Ed Tech Trends
New Project Hopes to Help Teachers Choose Ed Tech with True Impact
- By Dian Schaffhauser
out what education technology really works for teachers and where and
why is a complex undertaking. After all, there is no master overseer
in charge of tracking the details of a segment that some estimates have pegged at between $26 billion and $41 billion annually before 2020 and that could far exceed that given the impact of the
pandemic (updated 7/26 from previous figure of $13 billion). In spite of the huge investment made in the sector, some
experts have suggested that about half of ed tech investment is
wasted because the product or service is used ineffectively, little
used or never used at all.
Much of the decision-making about what to
try or acquire is based on word-of-mouth coming out of other schools
in the same district, service center or region.
could change. An ambitious project hopes to uncover what aspects are
most likely to have the biggest impact on ed tech's effective use in
specific kinds of settings. The initiative was launched today by the
of Virginia's School of Education and Human Development,
in collaboration with nonprofit EdTech
latest work grew out of the "EdTech Genome Project," which
brought together more than 100 researchers, educators, ed tech
companies and policymakers to develop a list of 10 "consequential"
factors that were most likely to influence ed tech selection and
implementation, covering, among others, such areas as teacher agency,
staff culture, the selection process and implementation systems and
of those factors, the Genome Project also developed two tools: 1) the
"EdTech Implementation Framework," which provides
comprehensive definitions for each variable; and 2) the "EdTech
Implementation Inventory," a set of 10 instruments for detecting
and measuring those variables.
the EdTech Evidence Exchange wants to launch a "massive effort"
to encourage teachers to use the tools, known as the Exchange
Platform, to "carefully describe their contexts and document
their experiences with specific technologies." The intent is to
collect and publish data from schools and districts across the
country on where and how ed tech is being used and what's working."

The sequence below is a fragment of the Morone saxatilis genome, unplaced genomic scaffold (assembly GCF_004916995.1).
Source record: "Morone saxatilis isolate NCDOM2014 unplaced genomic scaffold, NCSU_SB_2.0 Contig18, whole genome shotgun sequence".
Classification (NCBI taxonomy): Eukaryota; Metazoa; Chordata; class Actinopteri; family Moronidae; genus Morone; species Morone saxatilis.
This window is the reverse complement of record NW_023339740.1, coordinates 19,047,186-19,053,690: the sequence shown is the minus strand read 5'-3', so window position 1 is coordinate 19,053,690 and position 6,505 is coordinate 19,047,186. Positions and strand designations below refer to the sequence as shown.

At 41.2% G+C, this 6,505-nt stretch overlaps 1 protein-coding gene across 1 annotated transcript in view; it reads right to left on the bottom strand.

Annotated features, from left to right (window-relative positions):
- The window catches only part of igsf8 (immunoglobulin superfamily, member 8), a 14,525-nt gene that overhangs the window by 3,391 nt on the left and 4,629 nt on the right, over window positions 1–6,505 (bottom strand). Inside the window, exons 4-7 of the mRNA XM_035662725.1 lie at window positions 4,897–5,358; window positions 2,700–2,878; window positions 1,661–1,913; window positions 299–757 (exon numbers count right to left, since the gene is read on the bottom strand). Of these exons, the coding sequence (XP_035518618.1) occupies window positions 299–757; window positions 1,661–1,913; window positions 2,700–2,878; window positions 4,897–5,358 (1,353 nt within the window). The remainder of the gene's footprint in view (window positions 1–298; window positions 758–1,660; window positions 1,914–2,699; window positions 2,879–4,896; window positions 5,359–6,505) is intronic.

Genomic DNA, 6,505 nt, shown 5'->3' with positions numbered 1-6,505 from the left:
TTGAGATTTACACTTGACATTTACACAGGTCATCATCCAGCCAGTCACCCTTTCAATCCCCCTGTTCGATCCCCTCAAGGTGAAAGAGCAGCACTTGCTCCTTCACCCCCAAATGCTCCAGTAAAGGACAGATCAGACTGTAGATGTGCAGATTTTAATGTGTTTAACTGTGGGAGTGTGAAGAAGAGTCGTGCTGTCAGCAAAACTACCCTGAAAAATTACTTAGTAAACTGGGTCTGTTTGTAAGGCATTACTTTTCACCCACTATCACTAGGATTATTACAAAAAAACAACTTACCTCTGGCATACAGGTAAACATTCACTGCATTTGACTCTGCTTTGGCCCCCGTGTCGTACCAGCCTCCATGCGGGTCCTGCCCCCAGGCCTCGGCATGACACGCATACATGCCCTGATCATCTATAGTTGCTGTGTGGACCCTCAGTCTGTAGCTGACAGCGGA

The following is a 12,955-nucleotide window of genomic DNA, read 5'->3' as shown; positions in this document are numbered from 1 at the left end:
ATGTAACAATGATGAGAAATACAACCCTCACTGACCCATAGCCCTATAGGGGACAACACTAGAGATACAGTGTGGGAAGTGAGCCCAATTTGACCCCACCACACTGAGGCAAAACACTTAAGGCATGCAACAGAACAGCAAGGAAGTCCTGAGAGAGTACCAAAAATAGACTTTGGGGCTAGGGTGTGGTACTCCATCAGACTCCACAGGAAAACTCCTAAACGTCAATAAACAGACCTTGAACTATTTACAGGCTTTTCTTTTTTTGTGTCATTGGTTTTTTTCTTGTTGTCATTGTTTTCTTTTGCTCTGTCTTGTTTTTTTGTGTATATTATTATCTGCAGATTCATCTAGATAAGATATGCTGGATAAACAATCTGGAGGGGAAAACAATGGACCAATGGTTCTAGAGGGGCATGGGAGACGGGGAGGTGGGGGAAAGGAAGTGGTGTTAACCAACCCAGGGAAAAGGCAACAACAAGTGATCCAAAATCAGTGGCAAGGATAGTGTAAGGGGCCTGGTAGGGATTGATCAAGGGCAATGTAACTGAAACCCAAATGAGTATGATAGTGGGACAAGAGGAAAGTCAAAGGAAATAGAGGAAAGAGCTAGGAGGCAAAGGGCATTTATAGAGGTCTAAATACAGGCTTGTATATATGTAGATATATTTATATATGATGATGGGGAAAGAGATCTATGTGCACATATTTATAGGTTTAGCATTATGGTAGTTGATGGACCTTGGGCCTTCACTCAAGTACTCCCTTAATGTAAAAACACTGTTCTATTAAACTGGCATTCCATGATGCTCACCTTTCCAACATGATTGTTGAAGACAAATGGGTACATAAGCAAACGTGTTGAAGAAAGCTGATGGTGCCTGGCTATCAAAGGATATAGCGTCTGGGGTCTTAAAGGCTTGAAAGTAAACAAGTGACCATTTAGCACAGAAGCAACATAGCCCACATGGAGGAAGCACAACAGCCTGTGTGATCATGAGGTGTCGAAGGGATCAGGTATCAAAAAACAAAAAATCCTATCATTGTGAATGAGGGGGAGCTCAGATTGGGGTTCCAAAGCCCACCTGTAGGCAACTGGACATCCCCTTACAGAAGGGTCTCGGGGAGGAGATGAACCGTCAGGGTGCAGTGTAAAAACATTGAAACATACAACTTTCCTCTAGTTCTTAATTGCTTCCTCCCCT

With this information, the organization asserted, "educators
will have new access to rich insights about the technologies that
have succeeded or failed in contexts like their own."
goal of the Exchange Platform is still to help teachers and
administrators learn from the experiences of others working in
similar contexts -- but doing so at scale. The outcome, said
organization officials, will aid educators in choosing and
implementing education products and services "in ways that can
save billions of dollars and lead to dramatic improvements in student
now, word of mouth and anecdotal evidence have been our best resource
to determine what technology to use in the classroom," said
Melissa Collins, a second-grade teacher in Nashville, TN, in a
statement. "The opportunity to learn from my peers and to share
my own experiences will transform the way I choose and use new tools
need to understand what technology tools work and in what contexts is
more urgent than ever," added Heather Crawford-Ferre, education
program professional at the Nevada
Department of Education,
in a statement. "Nevada is excited to partner with the EdTech
Evidence Exchange to learn from and support our teachers,
administrators and schools in selecting the best educational
technology for their students. Together, we're tapping the collective
experience and insight of educators in ways that will not only help
us make smarter investments in technology – but also improve the
learning experience for students across Nevada."
know for a fact that school environments vary from each other – in
ways that matter deeply when it comes to selecting and implementing
the tens of billions of dollars worth of technology we buy for our
schools," noted Bart Epstein, CEO of the EdTech Evidence
Exchange. "It is long past time for millions of educators across
the country to be able to learn from each other's experiences using
thousands of technologies."
Exchange has issued the 128-page "The EdTech Genome Project
Report," which lays out the progression of the work and shares
the content of the tools. The report is openly available on
the Evidence website.
To learn more, visit EdTech
Dian Schaffhauser is a senior contributing editor for 1105 Media's education publications THE Journal, Campus Technology and Spaces4Learning. She can be reached at [email protected] or on Twitter @schaffhauser.